Kim Foxx has been Cook County state’s attorney for two years and is the first African-American woman to hold that post.
With more than 700 prosecutors, the Cook County state’s attorney’s office is the second-largest prosecutor’s office in the country. Foxx ran – and won – on a platform of being a reformer, expressing a desire to move the office from being “tough on crime to being smart on crime.”
One of the reforms Foxx is most pleased with is the changes in transparency. “Our office is the first prosecutor's office in the country to release our case level data on an open data portal,” she said.
“Everything that we've done in the state's attorney's office or in my tenure – and for the seven years prior to my tenure – is available to the public to see: our charging decisions, who we charge, how we charge, sentencing (and) any disparities with that. So, the level of transparency is unprecedented,” said Foxx.
“I don't think people can trust what you're doing unless you show them what you're doing,” she added.
Another part of her reform agenda was to “to right old wrongs,” according to Foxx. Dozens of people wrongfully convicted have been exonerated and released under Foxx’s short tenure as Cook County State’s Attorney. “So far, there have been 66 convictions that have been vacated at this time,” she said.
Another shift under Foxx is a focus on gun crimes, which is by far the leading cause of homicide in Chicago, according to the Chicago Tribune. Foxx has shifted her office’s resources to prosecute gun crimes and is working with Chicago Police Superintendent Eddie Johnson.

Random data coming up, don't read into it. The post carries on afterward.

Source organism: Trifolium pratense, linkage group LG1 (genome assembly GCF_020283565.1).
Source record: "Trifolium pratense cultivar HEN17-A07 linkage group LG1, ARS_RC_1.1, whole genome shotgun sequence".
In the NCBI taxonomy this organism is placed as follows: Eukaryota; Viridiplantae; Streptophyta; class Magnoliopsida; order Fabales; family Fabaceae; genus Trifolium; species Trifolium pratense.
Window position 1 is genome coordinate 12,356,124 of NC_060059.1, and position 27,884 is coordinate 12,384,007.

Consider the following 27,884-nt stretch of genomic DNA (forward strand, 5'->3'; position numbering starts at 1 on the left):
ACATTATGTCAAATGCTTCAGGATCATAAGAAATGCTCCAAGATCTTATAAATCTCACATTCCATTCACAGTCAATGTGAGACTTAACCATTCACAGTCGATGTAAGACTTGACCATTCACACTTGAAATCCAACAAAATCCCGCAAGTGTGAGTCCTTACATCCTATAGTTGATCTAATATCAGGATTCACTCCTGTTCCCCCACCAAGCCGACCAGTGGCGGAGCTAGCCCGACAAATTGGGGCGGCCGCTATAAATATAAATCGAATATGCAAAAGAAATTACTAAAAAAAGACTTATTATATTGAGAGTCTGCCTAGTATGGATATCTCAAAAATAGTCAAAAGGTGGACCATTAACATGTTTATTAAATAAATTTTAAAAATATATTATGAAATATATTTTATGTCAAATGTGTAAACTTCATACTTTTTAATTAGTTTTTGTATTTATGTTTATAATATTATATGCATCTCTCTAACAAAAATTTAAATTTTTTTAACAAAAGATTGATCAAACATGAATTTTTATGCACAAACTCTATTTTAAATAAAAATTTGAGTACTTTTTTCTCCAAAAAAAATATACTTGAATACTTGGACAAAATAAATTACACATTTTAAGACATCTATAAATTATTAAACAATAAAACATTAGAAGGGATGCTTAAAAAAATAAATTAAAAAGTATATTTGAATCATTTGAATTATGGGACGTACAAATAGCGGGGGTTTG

“One of the first things that we did was we said that we needed a unit dedicated to gathering intelligence on these gun crimes. So we took attorneys out of our courtrooms and put them into the two most violent districts,” Foxx said. There are now prosecutors working with the CPD in the Englewood and North Lawndale police district to help law enforcement build stronger cases.
“We also meet monthly with CPD staff and go over our statistics over prosecution rates for gun crimes,” Foxx said.
Foxx is also keeping an eye on possible election irregularities in the 13th Ward where Ald. Marty Quinn, a Michael Madigan operative, is accused of obtaining fraudulent signatures to knock a 19-year-old challenger off the ballot.
“We've been in touch with the Board of Elections and we will see where the case proceeds from there,” said Foxx, who stayed fairly mum on that specific case. “We have resources to monitor elections but we also have partners in the U.S. attorney's office as well who can help us with the corruption issues.”
Before running for state’s attorney, Foxx was chief of staff to Cook County Board President Toni Preckwinkle, and she served as an assistant state’s attorney for 4.5 years under her predecessor, Anita Alvarez, who Foxx beat handily.
Foxx joins us in discussion.